On the occasion of the Word Competition Day, observed on the 5th December each year, the Consumer Advocacy Platform urges Government to initiate consultations in view of the formulation of a Competition Policy.

The ultimate goal of competition and consumer policies, according to competition experts, is to enhance consumer well-being. The United Nations Guidelines for Consumer Protection establishes the link between competition and consumer protection.

In such a small economy as ours, where the market tends to be concentrated in the hands of a few family concerns capable of controlling several markets, and influencing policy-makers through political party funding, winning political and societal support remains a major challenge to the Competition Commission.

The Competition Commission’s decision to launch an investigation into a suspected abuse of monopoly, which goes back to more than 10 years ago, in the importation of petroleum products, the apparent casting aside of a complaint alleging anticompetitive practices by an e-commerce concern, during the pandemic, may lead consumers to doubt of the commission’s independence. CAP avers that the Competition Commission should not be perceived as the vindictive arm of Government.

On a different area, the fact that the Intellectual Property rights are exempted from the purview of the Competition Act, in spite of reports of anticompetitive practices under emergency procurement, is a cause for concern for consumers. More so, in the light of recent allegations pertaining to over invoicing practices by importers of pharmaceutical products leading to selling prices skyrocketing to 20 times the cost price. A technical committee set up to see how medicines could be excluded from IP constraints is yet to publish its recommendations.

CAP is also concerned that proposals for amendments to the Competition Act 2007 have not yet been circulated, nor have draft amendments been brought to Parliament.

It is an accepted fact that Competition law and competition policy can play an important role in the wider advancement of the country. By cracking down on exploitative or abusive market behaviour, competition law enforcement contributes to “economic democracy”, empowering consumers and the enhancing their wellbeing, while improving consumer choice and lowering consumer prices increase their economic power.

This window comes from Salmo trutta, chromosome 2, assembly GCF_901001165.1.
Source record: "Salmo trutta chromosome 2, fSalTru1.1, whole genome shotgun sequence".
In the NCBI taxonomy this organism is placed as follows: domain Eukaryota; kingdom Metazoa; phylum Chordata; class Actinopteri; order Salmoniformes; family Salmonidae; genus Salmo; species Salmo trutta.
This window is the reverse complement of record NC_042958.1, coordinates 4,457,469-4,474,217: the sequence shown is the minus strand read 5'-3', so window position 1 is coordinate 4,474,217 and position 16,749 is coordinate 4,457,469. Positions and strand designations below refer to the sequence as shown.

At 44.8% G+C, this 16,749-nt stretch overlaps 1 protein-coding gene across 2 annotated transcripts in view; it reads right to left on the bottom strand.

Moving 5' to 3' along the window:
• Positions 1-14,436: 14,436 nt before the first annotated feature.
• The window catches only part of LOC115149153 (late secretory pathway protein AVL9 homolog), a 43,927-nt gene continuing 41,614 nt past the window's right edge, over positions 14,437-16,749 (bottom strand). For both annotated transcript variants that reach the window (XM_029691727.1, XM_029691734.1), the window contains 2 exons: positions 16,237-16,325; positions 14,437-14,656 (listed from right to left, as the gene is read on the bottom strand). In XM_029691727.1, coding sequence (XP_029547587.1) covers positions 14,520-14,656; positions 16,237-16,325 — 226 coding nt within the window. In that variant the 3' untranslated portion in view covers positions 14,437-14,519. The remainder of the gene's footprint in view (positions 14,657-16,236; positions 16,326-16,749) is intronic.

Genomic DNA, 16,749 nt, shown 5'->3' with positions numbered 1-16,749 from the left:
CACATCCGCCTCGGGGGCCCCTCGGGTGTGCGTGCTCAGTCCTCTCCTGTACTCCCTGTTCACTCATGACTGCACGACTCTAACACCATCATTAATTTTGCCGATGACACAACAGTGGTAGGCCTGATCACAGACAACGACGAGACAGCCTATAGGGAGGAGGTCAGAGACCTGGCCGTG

Thus it is no surprise that the Competition Authority has many powerful enemies. According to Shyam Khemani, formerly at the World Bank, firms use their wealth and market power to secure political influence, which they use to gain protection from the inconvenience of competition pressures, undermining the dynamism of the economy and the welfare of the country as a whole.

In such a restricted economy as Mauritius, market concentration in the hands of a few family concerns can undermine the law. Political party funding by the private sector can also be an obstacle to the implementation of competition law.

In addition to having to face the challenge of obtaining support from other governmental institutions, the Competition Commission also faces the challenge of winning societal support.

Competition and consumer protection policies should take into account the goals of eradicating poverty, satisfying the basic human needs of all members of society, and reducing inequality within countries. A recent inter-government expert meeting on competition reaffirmed that, when properly implemented, competition and consumer policy can contribute significantly to sustainable development.

In the light of the above, CAP calls upon the Competition Commission to initiate consultations with all stakeholders concerned in view of formulating of a comprehensive and effective competition policy which would be binding on parties concerned. These should include the ministry of Commerce and Consumer Protection, the ministry of Industry, Business Mauritius, the Chamber of Commerce and Industry, Medium and small importers, trade unions and consumer organisations.

A comprehensive Competition Policy is expected to provide policy guidelines to the Competition Commission as well as to different ministries and other sector regulators.

Mosadeq Sahebdin,